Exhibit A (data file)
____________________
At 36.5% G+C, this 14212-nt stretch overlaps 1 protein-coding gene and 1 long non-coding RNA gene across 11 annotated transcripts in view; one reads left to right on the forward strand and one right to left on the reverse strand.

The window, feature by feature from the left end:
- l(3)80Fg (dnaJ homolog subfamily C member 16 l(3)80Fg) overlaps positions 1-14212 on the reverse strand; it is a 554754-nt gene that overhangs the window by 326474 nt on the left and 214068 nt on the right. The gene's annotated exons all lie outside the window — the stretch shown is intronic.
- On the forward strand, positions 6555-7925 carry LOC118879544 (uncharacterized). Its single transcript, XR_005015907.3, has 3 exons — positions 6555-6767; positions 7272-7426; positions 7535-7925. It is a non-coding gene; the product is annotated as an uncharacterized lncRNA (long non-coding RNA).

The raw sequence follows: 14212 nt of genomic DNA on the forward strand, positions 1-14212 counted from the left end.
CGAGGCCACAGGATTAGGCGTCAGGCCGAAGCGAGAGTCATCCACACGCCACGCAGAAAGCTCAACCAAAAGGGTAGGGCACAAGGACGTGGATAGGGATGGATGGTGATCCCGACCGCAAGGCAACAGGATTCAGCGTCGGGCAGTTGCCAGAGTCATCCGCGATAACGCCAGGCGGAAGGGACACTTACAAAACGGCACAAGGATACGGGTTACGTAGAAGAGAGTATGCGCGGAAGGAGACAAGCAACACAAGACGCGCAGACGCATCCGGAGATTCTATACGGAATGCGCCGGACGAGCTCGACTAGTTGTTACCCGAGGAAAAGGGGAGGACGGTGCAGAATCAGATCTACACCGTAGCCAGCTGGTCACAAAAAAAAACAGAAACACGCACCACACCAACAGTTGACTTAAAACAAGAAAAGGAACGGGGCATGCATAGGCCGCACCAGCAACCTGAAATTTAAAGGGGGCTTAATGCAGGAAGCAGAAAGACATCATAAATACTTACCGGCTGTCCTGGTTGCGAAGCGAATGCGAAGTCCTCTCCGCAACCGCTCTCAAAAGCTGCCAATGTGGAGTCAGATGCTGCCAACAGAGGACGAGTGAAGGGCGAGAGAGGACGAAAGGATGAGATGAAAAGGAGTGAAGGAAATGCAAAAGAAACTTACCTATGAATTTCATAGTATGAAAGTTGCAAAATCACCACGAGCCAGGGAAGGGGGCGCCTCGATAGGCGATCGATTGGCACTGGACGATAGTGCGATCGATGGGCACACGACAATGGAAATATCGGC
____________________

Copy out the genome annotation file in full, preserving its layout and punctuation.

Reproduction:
At 36.5% G+C, this 14212-nt stretch overlaps 1 protein-coding gene and 1 long non-coding RNA gene across 11 annotated transcripts in view; one reads left to right on the forward strand and one right to left on the reverse strand.

The window, feature by feature from the left end:
- l(3)80Fg (dnaJ homolog subfamily C member 16 l(3)80Fg) overlaps positions 1-14212 on the reverse strand; it is a 554754-nt gene that overhangs the window by 326474 nt on the left and 214068 nt on the right. The gene's annotated exons all lie outside the window — the stretch shown is intronic.
- On the forward strand, positions 6555-7925 carry LOC118879544 (uncharacterized). Its single transcript, XR_005015907.3, has 3 exons — positions 6555-6767; positions 7272-7426; positions 7535-7925. It is a non-coding gene; the product is annotated as an uncharacterized lncRNA (long non-coding RNA).

The raw sequence follows: 14212 nt of genomic DNA on the forward strand, positions 1-14212 counted from the left end.
CGAGGCCACAGGATTAGGCGTCAGGCCGAAGCGAGAGTCATCCACACGCCACGCAGAAAGCTCAACCAAAAGGGTAGGGCACAAGGACGTGGATAGGGATGGATGGTGATCCCGACCGCAAGGCAACAGGATTCAGCGTCGGGCAGTTGCCAGAGTCATCCGCGATAACGCCAGGCGGAAGGGACACTTACAAAACGGCACAAGGATACGGGTTACGTAGAAGAGAGTATGCGCGGAAGGAGACAAGCAACACAAGACGCGCAGACGCATCCGGAGATTCTATACGGAATGCGCCGGACGAGCTCGACTAGTTGTTACCCGAGGAAAAGGGGAGGACGGTGCAGAATCAGATCTACACCGTAGCCAGCTGGTCACAAAAAAAAACAGAAACACGCACCACACCAACAGTTGACTTAAAACAAGAAAAGGAACGGGGCATGCATAGGCCGCACCAGCAACCTGAAATTTAAAGGGGGCTTAATGCAGGAAGCAGAAAGACATCATAAATACTTACCGGCTGTCCTGGTTGCGAAGCGAATGCGAAGTCCTCTCCGCAACCGCTCTCAAAAGCTGCCAATGTGGAGTCAGATGCTGCCAACAGAGGACGAGTGAAGGGCGAGAGAGGACGAAAGGATGAGATGAAAAGGAGTGAAGGAAATGCAAAAGAAACTTACCTATGAATTTCATAGTATGAAAGTTGCAAAATCACCACGAGCCAGGGAAGGGGGCGCCTCGATAGGCGATCGATTGGCACTGGACGATAGTGCGATCGATGGGCACACGACAATGGAAATATCGGC